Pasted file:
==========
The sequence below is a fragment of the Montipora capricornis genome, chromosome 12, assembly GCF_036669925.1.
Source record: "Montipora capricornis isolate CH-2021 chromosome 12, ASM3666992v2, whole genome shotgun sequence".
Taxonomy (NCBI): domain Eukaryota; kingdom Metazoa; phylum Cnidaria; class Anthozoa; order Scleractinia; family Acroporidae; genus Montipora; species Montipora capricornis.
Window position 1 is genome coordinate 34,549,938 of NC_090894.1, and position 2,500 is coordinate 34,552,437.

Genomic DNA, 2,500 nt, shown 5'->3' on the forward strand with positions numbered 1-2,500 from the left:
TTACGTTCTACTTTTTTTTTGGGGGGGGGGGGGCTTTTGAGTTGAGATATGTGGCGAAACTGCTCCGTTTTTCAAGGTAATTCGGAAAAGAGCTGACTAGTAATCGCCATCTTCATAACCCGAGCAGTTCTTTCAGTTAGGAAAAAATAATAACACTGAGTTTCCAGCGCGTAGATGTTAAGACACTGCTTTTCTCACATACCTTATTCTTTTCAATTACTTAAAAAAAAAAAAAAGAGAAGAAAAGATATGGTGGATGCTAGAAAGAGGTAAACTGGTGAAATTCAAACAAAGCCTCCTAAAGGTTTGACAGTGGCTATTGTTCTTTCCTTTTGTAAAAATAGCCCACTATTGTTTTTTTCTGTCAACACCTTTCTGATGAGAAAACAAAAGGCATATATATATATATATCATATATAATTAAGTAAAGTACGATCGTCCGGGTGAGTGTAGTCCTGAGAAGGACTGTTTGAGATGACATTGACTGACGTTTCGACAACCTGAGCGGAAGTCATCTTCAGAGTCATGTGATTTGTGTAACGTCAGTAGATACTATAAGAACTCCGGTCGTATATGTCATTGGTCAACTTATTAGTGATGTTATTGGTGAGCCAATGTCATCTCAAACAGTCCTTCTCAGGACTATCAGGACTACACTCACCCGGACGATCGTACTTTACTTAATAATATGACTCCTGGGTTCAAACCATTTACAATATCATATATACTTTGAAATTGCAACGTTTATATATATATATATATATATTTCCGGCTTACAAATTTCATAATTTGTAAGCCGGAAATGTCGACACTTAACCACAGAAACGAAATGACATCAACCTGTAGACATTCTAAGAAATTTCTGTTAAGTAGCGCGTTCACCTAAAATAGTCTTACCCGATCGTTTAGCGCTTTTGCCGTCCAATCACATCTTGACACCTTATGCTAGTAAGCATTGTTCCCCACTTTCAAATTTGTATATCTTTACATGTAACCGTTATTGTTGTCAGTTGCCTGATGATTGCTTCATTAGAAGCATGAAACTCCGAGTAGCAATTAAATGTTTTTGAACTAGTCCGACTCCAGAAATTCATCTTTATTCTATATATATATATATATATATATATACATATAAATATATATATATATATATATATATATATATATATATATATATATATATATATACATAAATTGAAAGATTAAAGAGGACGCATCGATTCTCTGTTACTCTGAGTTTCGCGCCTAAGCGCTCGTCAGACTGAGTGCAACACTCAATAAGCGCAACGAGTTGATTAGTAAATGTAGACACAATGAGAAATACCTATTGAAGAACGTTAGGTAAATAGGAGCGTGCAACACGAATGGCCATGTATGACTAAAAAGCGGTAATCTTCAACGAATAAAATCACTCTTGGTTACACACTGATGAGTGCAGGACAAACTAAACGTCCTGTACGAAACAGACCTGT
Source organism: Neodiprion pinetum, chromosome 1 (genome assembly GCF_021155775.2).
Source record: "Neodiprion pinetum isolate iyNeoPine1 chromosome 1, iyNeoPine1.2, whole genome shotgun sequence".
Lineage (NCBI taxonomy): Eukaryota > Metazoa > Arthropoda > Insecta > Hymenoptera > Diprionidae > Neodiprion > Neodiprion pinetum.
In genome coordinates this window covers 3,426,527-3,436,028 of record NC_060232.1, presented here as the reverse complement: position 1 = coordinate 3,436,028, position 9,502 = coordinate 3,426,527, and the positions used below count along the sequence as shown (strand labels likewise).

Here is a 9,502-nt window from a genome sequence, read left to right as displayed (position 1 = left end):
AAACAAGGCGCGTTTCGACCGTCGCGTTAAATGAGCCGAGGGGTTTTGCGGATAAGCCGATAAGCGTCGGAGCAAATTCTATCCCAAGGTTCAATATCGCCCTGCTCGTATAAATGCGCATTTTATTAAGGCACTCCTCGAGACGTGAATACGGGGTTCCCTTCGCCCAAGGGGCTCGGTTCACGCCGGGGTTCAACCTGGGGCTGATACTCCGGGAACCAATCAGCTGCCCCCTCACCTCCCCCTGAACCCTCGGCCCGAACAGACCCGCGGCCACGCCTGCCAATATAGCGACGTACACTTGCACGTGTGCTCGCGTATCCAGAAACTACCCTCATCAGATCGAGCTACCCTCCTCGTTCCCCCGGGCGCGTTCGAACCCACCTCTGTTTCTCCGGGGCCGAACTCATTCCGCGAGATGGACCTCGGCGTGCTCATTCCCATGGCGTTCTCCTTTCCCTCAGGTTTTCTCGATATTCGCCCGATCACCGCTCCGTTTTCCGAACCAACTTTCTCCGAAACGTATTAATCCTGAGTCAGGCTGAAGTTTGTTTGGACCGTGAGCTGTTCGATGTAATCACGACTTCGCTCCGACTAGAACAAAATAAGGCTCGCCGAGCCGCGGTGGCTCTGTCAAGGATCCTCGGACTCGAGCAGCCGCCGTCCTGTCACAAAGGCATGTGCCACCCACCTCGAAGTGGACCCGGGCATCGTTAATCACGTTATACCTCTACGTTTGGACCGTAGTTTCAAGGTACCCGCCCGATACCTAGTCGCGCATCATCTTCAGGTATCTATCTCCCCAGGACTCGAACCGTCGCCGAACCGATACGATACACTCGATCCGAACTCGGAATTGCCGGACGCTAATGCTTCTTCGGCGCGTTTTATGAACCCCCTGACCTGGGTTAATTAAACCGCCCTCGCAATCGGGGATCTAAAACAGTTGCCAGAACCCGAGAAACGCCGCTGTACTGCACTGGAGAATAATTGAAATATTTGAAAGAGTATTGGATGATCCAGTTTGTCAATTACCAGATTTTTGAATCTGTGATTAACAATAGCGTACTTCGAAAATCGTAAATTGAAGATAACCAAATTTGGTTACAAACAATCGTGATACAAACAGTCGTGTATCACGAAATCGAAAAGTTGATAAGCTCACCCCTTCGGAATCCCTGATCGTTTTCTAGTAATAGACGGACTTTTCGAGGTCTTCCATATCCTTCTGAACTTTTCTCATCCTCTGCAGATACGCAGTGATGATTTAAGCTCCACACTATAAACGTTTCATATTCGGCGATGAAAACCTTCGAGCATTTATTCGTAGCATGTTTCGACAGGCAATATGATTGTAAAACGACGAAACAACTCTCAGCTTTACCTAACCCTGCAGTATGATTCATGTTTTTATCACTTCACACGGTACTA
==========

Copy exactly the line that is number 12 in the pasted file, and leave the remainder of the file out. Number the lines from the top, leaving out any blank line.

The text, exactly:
AAACAAGGCGCGTTTCGACCGTCGCGTTAAATGAGCCGAGGGGTTTTGCGGATAAGCCGATAAGCGTCGGAGCAAATTCTATCCCAAGGTTCAATATCGCCCTGCTCGTATAAATGCGCATTTTATTAAGGCACTCCTCGAGACGTGAATACGGGGTTCCCTTCGCCCAAGGGGCTCGGTTCACGCCGGGGTTCAACCTGGGGCTGATACTCCGGGAACCAATCAGCTGCCCCCTCACCTCCCCCTGAACCCTCGGCCCGAACAGACCCGCGGCCACGCCTGCCAATATAGCGACGTACACTTGCACGTGTGCTCGCGTATCCAGAAACTACCCTCATCAGATCGAGCTACCCTCCTCGTTCCCCCGGGCGCGTTCGAACCCACCTCTGTTTCTCCGGGGCCGAACTCATTCCGCGAGATGGACCTCGGCGTGCTCATTCCCATGGCGTTCTCCTTTCCCTCAGGTTTTCTCGATATTCGCCCGATCACCGCTCCGTTTTCCGAACCAACTTTCTCCGAAACGTATTAATCCTGAGTCAGGCTGAAGTTTGTTTGGACCGTGAGCTGTTCGATGTAATCACGACTTCGCTCCGACTAGAACAAAATAAGGCTCGCCGAGCCGCGGTGGCTCTGTCAAGGATCCTCGGACTCGAGCAGCCGCCGTCCTGTCACAAAGGCATGTGCCACCCACCTCGAAGTGGACCCGGGCATCGTTAATCACGTTATACCTCTACGTTTGGACCGTAGTTTCAAGGTACCCGCCCGATACCTAGTCGCGCATCATCTTCAGGTATCTATCTCCCCAGGACTCGAACCGTCGCCGAACCGATACGATACACTCGATCCGAACTCGGAATTGCCGGACGCTAATGCTTCTTCGGCGCGTTTTATGAACCCCCTGACCTGGGTTAATTAAACCGCCCTCGCAATCGGGGATCTAAAACAGTTGCCAGAACCCGAGAAACGCCGCTGTACTGCACTGGAGAATAATTGAAATATTTGAAAGAGTATTGGATGATCCAGTTTGTCAATTACCAGATTTTTGAATCTGTGATTAACAATAGCGTACTTCGAAAATCGTAAATTGAAGATAACCAAATTTGGTTACAAACAATCGTGATACAAACAGTCGTGTATCACGAAATCGAAAAGTTGATAAGCTCACCCCTTCGGAATCCCTGATCGTTTTCTAGTAATAGACGGACTTTTCGAGGTCTTCCATATCCTTCTGAACTTTTCTCATCCTCTGCAGATACGCAGTGATGATTTAAGCTCCACACTATAAACGTTTCATATTCGGCGATGAAAACCTTCGAGCATTTATTCGTAGCATGTTTCGACAGGCAATATGATTGTAAAACGACGAAACAACTCTCAGCTTTACCTAACCCTGCAGTATGATTCATGTTTTTATCACTTCACACGGTACTA